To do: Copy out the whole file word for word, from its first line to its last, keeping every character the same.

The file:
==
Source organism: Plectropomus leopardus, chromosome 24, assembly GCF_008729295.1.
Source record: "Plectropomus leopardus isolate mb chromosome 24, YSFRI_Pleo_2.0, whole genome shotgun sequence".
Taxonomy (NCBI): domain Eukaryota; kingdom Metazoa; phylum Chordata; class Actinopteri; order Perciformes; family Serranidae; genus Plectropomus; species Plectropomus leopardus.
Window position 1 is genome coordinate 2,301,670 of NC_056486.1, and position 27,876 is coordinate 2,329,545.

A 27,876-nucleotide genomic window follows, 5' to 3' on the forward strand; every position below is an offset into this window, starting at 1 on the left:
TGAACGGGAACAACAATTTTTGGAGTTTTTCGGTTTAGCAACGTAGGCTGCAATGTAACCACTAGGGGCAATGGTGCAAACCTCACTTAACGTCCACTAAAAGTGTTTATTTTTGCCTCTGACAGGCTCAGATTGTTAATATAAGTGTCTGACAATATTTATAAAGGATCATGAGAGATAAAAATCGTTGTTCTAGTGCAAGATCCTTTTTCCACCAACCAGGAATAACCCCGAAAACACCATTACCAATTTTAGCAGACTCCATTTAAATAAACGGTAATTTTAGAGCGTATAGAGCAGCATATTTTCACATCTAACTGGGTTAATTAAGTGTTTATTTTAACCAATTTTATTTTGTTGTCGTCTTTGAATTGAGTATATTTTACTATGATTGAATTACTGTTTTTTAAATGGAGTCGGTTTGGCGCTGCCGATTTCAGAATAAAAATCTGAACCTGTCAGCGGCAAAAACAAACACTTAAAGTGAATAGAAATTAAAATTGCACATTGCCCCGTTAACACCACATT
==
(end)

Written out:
Source organism: Plectropomus leopardus, chromosome 24, assembly GCF_008729295.1.
Source record: "Plectropomus leopardus isolate mb chromosome 24, YSFRI_Pleo_2.0, whole genome shotgun sequence".
Taxonomy (NCBI): domain Eukaryota; kingdom Metazoa; phylum Chordata; class Actinopteri; order Perciformes; family Serranidae; genus Plectropomus; species Plectropomus leopardus.
Window position 1 is genome coordinate 2,301,670 of NC_056486.1, and position 27,876 is coordinate 2,329,545.

A 27,876-nucleotide genomic window follows, 5' to 3' on the forward strand; every position below is an offset into this window, starting at 1 on the left:
TGAACGGGAACAACAATTTTTGGAGTTTTTCGGTTTAGCAACGTAGGCTGCAATGTAACCACTAGGGGCAATGGTGCAAACCTCACTTAACGTCCACTAAAAGTGTTTATTTTTGCCTCTGACAGGCTCAGATTGTTAATATAAGTGTCTGACAATATTTATAAAGGATCATGAGAGATAAAAATCGTTGTTCTAGTGCAAGATCCTTTTTCCACCAACCAGGAATAACCCCGAAAACACCATTACCAATTTTAGCAGACTCCATTTAAATAAACGGTAATTTTAGAGCGTATAGAGCAGCATATTTTCACATCTAACTGGGTTAATTAAGTGTTTATTTTAACCAATTTTATTTTGTTGTCGTCTTTGAATTGAGTATATTTTACTATGATTGAATTACTGTTTTTTAAATGGAGTCGGTTTGGCGCTGCCGATTTCAGAATAAAAATCTGAACCTGTCAGCGGCAAAAACAAACACTTAAAGTGAATAGAAATTAAAATTGCACATTGCCCCGTTAACACCACATT